Henry Doulton


Henry Doulton lived at Woodlands, a large house with stables and outbuildings, from the 1860s until his death in 1897. Woodlands was one of four large detached villas which stood where Clairview Road stands today. If you drew a line down the middle of the roadway in Parklands Road to the middle of the roadway in Woodnook Road and then extended it down to Nimrod Road that is the extent of Woodlands house and grounds. At the front the house extended out to Furzedown Road; the grass area in Clairview Road would have been the carriage drive.


In 1862 Henry Doulton was instrumental in leading a pressure group to ensure the preservation of the  Common for the people of Furzedown. He was the owner of the Doulton pottery in Lambeth which was well known for making sanitary ware – such as toilets and washbasins – as well as more ornamental pottery.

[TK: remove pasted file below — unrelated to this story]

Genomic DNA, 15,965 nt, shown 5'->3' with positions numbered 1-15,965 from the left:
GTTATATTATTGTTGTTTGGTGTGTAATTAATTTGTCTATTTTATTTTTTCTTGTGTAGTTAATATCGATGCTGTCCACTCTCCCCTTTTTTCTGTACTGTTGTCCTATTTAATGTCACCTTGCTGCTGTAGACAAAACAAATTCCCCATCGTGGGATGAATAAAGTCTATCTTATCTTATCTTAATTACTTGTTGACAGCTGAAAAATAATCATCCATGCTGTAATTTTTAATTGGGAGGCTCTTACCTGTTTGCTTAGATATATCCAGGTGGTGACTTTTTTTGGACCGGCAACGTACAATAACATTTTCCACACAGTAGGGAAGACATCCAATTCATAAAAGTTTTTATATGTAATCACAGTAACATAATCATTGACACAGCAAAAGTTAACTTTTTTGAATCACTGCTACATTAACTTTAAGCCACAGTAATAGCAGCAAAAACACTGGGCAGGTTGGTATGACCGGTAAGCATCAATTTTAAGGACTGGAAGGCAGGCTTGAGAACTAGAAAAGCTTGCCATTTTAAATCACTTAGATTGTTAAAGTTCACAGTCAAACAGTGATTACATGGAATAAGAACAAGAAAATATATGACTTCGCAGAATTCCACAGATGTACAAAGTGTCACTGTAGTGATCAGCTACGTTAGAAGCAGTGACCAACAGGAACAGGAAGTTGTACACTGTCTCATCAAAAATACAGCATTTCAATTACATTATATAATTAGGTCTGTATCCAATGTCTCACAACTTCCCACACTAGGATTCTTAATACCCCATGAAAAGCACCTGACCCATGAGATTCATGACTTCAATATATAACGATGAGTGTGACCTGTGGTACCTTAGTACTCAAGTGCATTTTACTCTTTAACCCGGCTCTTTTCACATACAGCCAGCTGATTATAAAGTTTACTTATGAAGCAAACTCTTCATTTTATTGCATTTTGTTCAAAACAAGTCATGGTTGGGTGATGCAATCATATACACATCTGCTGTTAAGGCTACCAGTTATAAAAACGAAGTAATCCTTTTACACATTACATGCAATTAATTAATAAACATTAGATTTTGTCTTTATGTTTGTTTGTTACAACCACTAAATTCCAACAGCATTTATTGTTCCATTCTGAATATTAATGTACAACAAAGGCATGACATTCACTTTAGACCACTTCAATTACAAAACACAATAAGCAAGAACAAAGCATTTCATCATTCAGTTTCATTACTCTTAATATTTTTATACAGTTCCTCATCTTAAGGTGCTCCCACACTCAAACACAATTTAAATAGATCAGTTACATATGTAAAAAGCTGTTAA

At the South Kensington Exhibition of 1871 Henry exhibited a quantity of ornamental and artistic pottery, some of which was bought by Queen Victoria. In 1877 he opened a new pottery in Burslem in Staffordshire which employed some of the best artists of the day, both male and female. At this time there were not many openings for talented women; Doulton was a forward-thinking employer.


He was knighted in 1887.


His pottery is still well-known today as Royal Doulton, and there is a factory in the Potteries area of Staffordshire.